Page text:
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Title: The development of L2 emergent literacy in Hong Kong kindergarten children
Author: Chan, Lydia L. S.
ISNI:       0000 0000 9570 7295
Awarding Body: University of Oxford
Current Institution: University of Oxford
Date of Award: 2009
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This thesis explores the development of emergent literacy in Hong Kong Kindergarten children who are learning English as a Second Language (L2). Two interrelated empirical studies have been conducted, and both aim to examine the contribution of code-related and oral language skills to predicting early L2 reading ability, controlling for home influences. The majority of research on emergent literacy has been conducted on First-Language (L1) English-speaking children, and it is possible that these established concepts and models could also be relevant to L2 children. The first is a 2-year longitudinal study examining the continuity of L2 emergent literacy development in Hong Kong children from Kindergarten to early Primary school. The convenience sample of 51 children were initially assessed in their final or penultimate year of Kindergarten (mean age: 4;6 SD = 6.16) on 3 emergent literacy measures (receptive vocabulary, phonological awareness, letter identification) and a non-verbal cognitive measure. They later progressed onto the Primary section of the same school, and were assessed again as first or second-graders (mean age: 6;4 SD = 6.21) on a more comprehensive battery of measures. An extensive parental questionnaire on family demographics and the home literacy environment was also administered. In addition to assessing a wide range of L2 emergent literacy skills and English word reading ability, a Chinese syllable deletion task was also included, to explore the potential effects of cross-linguistic phonological transfer between the children’s L1 (Cantonese) and L2 (English). The second study sought to improve upon the first by selecting a larger, more representative sample of children from 3 bilingual Kindergartens in the Kowloon City School District. It examines the concurrent relationships between emergent literacy skills and L2 word reading ability in 137 children. They were all in their final year of Kindergarten (mean age: 5;2 SD = 5.61), and were assessed once on largely the same battery of measures as Study 1 (Time 2). Again, a non-verbal cognitive measure was administered, as well as the parental questionnaire on home support for language development. The main data analysis was carried out via multivariate statistical techniques such as multiple regression. Further analysis was conducted using structural equation modelling in Study 2, but in a cautious and exploratory manner. The overall findings suggest that like the L1 emergent literacy model, early L2 word reading ability is predominantly influenced by children’s code-related skills, especially print knowledge and phonological sensitivity. Also, the relationship between oral language and word reading seems to be mediated by code-related skills. Thus, while oral language abilities do not appear to make substantial direct contributions to early L2 reading, they do play an essential albeit indirect role. Furthermore, L2 children’s home influences seem to make their strongest impact before formal schooling begins, again in the form of indirect effects on pre-school oral language skills. In short, the development of emergent literacy and early word reading skills is similar in many ways for both L1 and L2 children, and implications for practice are considered.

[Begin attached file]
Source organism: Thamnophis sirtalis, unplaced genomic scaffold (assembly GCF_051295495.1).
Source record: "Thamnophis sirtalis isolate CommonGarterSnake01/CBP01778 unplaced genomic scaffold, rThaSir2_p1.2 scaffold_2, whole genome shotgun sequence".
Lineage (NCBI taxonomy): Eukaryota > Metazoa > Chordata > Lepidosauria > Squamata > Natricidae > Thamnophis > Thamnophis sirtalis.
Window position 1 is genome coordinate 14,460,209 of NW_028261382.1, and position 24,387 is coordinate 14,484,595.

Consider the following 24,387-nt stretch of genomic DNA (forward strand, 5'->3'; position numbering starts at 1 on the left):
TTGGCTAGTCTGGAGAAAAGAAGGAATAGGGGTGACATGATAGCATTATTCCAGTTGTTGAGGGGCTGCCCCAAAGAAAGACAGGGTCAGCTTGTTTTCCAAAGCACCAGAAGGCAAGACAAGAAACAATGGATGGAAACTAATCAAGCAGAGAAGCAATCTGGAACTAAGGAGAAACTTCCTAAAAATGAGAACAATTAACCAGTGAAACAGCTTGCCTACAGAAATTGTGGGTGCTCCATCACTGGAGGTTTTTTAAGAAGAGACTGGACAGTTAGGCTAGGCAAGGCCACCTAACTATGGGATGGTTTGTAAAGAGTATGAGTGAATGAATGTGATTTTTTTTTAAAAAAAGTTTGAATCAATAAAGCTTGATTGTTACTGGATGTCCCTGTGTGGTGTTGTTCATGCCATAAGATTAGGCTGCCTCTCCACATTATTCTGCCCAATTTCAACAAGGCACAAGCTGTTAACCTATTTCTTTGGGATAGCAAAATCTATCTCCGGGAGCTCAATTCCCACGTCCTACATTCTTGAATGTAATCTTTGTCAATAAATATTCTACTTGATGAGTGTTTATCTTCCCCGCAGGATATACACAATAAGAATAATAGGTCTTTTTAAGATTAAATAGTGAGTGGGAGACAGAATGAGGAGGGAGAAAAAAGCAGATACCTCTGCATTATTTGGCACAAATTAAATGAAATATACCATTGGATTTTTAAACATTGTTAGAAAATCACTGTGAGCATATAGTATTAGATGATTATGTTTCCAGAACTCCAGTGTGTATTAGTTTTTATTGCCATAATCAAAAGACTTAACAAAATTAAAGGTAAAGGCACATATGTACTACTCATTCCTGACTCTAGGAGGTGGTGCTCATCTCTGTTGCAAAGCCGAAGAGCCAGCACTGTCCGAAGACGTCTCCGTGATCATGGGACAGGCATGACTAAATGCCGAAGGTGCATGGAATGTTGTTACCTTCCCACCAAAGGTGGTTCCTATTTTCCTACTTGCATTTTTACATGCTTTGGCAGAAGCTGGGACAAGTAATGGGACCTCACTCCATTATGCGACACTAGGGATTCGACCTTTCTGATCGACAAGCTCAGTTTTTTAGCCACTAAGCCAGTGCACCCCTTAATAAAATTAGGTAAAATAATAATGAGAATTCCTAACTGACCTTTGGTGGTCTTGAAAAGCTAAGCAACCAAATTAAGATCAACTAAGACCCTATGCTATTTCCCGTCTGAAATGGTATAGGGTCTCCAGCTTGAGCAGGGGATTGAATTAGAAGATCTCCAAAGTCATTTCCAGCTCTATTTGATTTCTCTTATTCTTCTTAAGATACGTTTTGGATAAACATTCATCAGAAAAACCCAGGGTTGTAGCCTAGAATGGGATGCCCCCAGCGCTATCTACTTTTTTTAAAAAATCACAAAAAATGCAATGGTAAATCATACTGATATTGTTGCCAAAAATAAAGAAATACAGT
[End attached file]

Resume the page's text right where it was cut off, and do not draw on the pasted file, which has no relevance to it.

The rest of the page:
Supervisor: Sylva, Kathy Sponsor: Not available
Qualification Name: Thesis (Ph.D.) Qualification Level: Doctoral
EThOS ID:  DOI: Not available
Keywords: Asia ; Cognitive development ; Learning ; Language and cognitive development ; Education ; Early and Child learning ; Applied linguistics ; Literacy ; Families,children and childcare ; Statistics (social sciences) ; emergent literacy ; second language ; bilingualism ; reading ; early childhood ; pre-school ; kindergarten ; Hong Kong